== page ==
Self-publishing’s quality problem…

When I pick up a book in a bookstore — which, more than likely, is a book issued by a publishing company, also known as a “traditionally published” book — I can usually assume that book will meet my baseline for quality*. In other words, it may not be a good story, the writing may be lacking, or it may not be a book that speaks to me, but at the very least, it will be readable.

As a freelance book reviewer,** I have reviewed a fair number of self-published books, otherwise known as “indies,” over the past year and a half. The majority of these did not meet even the bare minimum baseline for quality. Conservatively, I’d estimate that at least 70 percent of the self-published books I reviewed were essentially unreadable. (A small number of the books I reviewed were published by small presses, but in terms of quality, they resembled traditionally published books more than self-published books.)

This is a problem for self-published authors. Indie books have to compete not only against one another, but also against the millions of traditionally published books that are in print or are being published. As a reader, what incentive do I have to even consider self-published books as an option if I know that any one I happen to choose is very likely to be gobbledygook? I could choose instead to read only traditionally published books and have more than enough reading material to last me several lifetimes.

Yes, some self-published authors are quite good and are worth reading. But readers have no incentive to swim through a vast ocean of junk just to find those few pearls. Amazon reviews are completely useless as a guide to quality. Every self-published book I’ve reviewed, even the most wretched, has several five-star reviews on Amazon, presumably written by the author’s friends or family members or perhaps even by the author himself.

Speaking of Amazon, which is the largest marketplace for self-published books, their business model rewards authors who publish most frequently. In other words, Amazon incentivizes writers to produce more and and more junk without regard for quality, including books shamelessly plagiarized from better authors.

If those who self-publish want to be considered viable alternatives to traditionally published authors, they are going to have to figure out some trustworthy way to signal to readers which books are worth their time and money. I’m not sure of the solution–although I have some ideas–but right now, self-publishing doesn’t seem like a viable alternative for either serious writers or for readers.

*For reference, here is my personal baseline of quality, the ten minimum standards a book must meet in order for me to consider it readable. If a book I am reviewing does not meet these standards, it will not get a good review. Period. Note that these standards are for fiction; nonfiction requires different standards, although there is a lot of crossover.

  1. Spelling, grammar, punctuation, and word usage are mostly correct. (At the very least, run the spell checker.)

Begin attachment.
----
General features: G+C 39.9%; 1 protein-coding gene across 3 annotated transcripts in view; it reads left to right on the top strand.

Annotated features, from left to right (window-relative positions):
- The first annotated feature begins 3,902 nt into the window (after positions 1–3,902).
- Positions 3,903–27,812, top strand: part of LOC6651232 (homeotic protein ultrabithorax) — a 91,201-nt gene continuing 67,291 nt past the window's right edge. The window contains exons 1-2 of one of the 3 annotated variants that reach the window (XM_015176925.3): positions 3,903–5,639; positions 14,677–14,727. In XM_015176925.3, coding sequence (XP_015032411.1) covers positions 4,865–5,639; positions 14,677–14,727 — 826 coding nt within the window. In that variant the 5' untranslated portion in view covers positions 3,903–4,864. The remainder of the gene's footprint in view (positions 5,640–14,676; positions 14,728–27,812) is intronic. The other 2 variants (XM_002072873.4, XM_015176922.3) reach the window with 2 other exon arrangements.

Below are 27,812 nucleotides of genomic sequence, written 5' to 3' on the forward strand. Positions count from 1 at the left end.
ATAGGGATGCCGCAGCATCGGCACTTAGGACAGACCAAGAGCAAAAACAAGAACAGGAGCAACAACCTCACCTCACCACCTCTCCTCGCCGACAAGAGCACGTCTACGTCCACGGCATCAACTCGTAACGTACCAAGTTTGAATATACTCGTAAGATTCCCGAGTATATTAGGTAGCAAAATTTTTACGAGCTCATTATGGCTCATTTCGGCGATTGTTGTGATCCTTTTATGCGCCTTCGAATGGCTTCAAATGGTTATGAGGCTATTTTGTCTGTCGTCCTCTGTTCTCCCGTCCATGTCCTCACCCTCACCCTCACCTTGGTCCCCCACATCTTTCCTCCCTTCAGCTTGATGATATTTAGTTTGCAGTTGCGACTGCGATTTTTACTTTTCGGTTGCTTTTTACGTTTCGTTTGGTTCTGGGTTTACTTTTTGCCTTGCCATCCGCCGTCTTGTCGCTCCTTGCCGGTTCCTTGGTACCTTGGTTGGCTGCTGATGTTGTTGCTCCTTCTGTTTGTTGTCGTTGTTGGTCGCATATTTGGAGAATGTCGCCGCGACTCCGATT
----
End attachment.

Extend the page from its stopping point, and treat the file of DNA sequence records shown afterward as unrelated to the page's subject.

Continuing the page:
2. Verb tense is consistent.
  3. Point of view is consistent. (No head-hopping or random switches between first and third person.)
  4. Character names are consistent. (Really.)
  5. Sentence structure has some variety and complexity.
  6. There is a balance in dialogue, exposition, and action.
  7. Exposition isn’t given primarily through dialogue. (“As you know, Bob…”)
  8. Characters have some non-stereotyped development.
  9. There is some plot and plot points make sense.
  10. The story is not overly didactic; the author’s voice does not noticeably intrude.

If, as a writer, you don’t understand what I mean by any of these terms, you need to do some basic study of your chosen craft.

**Note: I am assigned book reviews by the publications that I review for. I don’t receive books from the authors directly. All books reviewed on my blogs are books that I review from my personal reading, not book reviews that I am paid to write.

Coming up, I will discuss some other ways self-published authors can produce a higher quality product.  

One of us, one of us…

I’m thinking about joining Amazon Prime. I usually have to think about things for a long time before I do them, especially if any amount of money is involved. I got a Kindle for Christmas, and I think it would be nice to have access to their lending library. I also want to check out their movie streaming options. You get the first month free, so I don’t know why I’m thinking about this for so long. Maybe because I know that once you’re in, you can never go back.

People who join Amazon Prime say that they stop having to think about shopping. Whatever they want, they just go find it on Amazon and order it. That’s because shipping costs are no longer a factor, and you’ll get your stuff in two days. Without worrying about shipping, it doesn’t seem that big a deal to order something that only costs $5, especially if the alternative is an annoying trip to a big-box store or searching for just that one thing you need.

It seems that Amazon is on the track to dominate many major industries, including book publishing and selling, perhaps even all of retail. Like Google, they are positioning themselves to take over the world. When Amazon and Google become huge and there is literally nothing left, what will happen next? I see three possible futures:

a) Corporate war to end all wars (the apocalyptic scenario)

b) Hostile takeover (the depressing dystopia scenario)

c) Corporate merger (the blissful utopia scenario)

Anyway, I thought this piece on Amazon Prime was a fun read: The Cult of Amazon Prime.